Depends on who you ask.
It’s either a strategic move that harmoniously boosts Big Blue’s digital marketing platform.
Or, perhaps, it’s an acquisition IBM had to make because everyone else is adding software capabilities in the digital marketing era.
Strategy or Follow the Leader?
Atlanta-based Silverpop is a “great partner” for IBM, a perfect integration match between Silverpop's SaaS-based platform and IBM’s vision to offer behavioral marketing and personalization abilities to its enterprise marketing management customers, said Hiral Jasani, digital media industry analyst from Frost & Sullivan.
“Big Blue has officially set foot in the cloud-based digital marketing automation arena,” Jasani told CMSWire. “It will now compete with Oracle, Adobe and Salesforce in the race to be a leading enterprise marketing solution for global companies. Silverpop’s highly scalable marketing automation platform has strong adjacencies with IBM Unica’s campaign management and marketing asset management capabilities.”
However, Cory Munchbach of Forrester Research told CMSWire the move is simply IBM’s way to keep up in an acquisition-heavy space and will not prove successful until it demonstrates true integration.
“It's a clear move that follows on what we saw from Adobe, Oracle and SFDC last year with their acquisitions,” Munchbach said. “There are five things we think Silverpop adds to IBM, but as with all these purchases they don't mean much beyond checking the box for another capability until they show what they do for integration. For now it's a ‘we are keeping-up -with-the-Joneses story for all these acquisitions.”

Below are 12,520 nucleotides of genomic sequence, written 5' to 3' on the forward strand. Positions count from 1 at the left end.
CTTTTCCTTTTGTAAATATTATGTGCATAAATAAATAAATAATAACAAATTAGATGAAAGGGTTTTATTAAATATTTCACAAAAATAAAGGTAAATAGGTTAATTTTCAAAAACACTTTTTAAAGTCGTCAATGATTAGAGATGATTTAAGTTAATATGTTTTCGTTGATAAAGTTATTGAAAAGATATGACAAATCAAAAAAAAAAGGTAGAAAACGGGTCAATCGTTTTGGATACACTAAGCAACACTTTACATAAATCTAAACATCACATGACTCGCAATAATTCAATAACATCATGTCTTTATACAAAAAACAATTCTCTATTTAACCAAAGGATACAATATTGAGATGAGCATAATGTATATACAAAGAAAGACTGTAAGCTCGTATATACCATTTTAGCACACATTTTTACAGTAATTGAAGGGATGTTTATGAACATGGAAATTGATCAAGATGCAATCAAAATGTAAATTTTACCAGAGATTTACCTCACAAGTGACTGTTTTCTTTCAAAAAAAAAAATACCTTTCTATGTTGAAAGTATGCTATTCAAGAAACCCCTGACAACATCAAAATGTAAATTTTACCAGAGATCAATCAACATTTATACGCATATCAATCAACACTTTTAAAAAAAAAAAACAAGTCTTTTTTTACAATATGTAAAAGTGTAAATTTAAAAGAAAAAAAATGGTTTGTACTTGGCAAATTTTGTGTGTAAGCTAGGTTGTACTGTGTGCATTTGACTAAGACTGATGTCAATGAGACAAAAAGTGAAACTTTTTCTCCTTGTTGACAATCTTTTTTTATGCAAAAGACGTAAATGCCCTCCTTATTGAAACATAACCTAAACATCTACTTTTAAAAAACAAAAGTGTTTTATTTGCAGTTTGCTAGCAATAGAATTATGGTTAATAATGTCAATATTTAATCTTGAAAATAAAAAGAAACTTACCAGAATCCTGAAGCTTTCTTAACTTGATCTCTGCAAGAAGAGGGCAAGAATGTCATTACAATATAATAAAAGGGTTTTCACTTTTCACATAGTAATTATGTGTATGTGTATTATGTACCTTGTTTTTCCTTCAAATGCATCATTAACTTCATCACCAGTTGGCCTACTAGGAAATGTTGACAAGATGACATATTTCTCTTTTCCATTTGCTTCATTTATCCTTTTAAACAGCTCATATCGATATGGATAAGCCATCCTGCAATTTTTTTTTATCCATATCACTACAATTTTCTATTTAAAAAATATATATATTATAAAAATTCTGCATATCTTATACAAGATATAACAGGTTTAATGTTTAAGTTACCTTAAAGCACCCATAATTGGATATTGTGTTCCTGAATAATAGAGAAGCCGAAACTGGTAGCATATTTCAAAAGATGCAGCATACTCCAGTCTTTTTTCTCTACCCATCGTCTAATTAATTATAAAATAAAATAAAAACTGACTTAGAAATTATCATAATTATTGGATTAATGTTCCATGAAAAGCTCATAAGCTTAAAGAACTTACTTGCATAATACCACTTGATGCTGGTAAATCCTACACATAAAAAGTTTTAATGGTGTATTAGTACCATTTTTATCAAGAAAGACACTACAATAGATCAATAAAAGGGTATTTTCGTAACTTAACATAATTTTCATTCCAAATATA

What Does IBM Say?
Big Blue gloated over its prize. Only IBM offers a platform of integrated and natively owned technologies that span all four customer engagement disciplines of marketing, analytics, commerce and content, according to Geoff Galat, vice president of marketing for IBM Smarter Commerce.
“Now with Silverpop,” Galat told CMSWire, “we will add even more breadth and depth to our offerings by infusing an even higher degree of personalization for marketers in B2B and B2C organizations of all sizes.” The acquisition “strengthens our established leadership position in the market, which we have been heavily investing in since 2008,” Galat added.
It also further demonstrates IBM's investment and leadership in Smarter Commerce, cloud and big data analytics, Galat said.
“IBM will continue to evaluate multiple factors when considering potential acquisitions; chief among those is delivering superior client and shareholder value,” Galat said when asked about future deals. “We identify companies that complement and enhance the IBM portfolio to better provide an end-to-end solution for our clients, while delivering shareholder value and returns consistent with our financial model.”
What About Integration?
But there’s the continuing integration theme in reaction to the Silverpop deal this week.
Atri Chatterjee, chief marketing officer for Beaverton, Ore.-based Act-On, a direct competitor in the marketing space with IBM and Silverpop, said integration is key behind these acquisitions.
“It’s about tying the technologies together to make the whole greater than the sum of its parts,” Chatterjee told CMSWire. “With marketing automation, specifically, it is a system that when integrated with other systems, be it CRM, CMS or another, converts that static data into smart data."
Dale Renner, CEO of RedPoint Global, a Wellesley, Mass., competitor in the marketing automation space, said that with the proliferation of customer touch points and the explosion of data, companies find it increasingly difficult to keep pace with marketplace dynamics.
“Regardless of the hype about marketing clouds,” Renner said, “no one vendor is ever going to be all things to all people. Just because vendors offer a suite of products doesn’t mean they talk to one another or talk to other applications or channels. In fact, the more products a vendor adds to the cloud, one could argue, the less optimized that cloud becomes due to each product needing its own database, business rules and content as well as having its own user interface delivering an application-specific and inconsistent user experience.”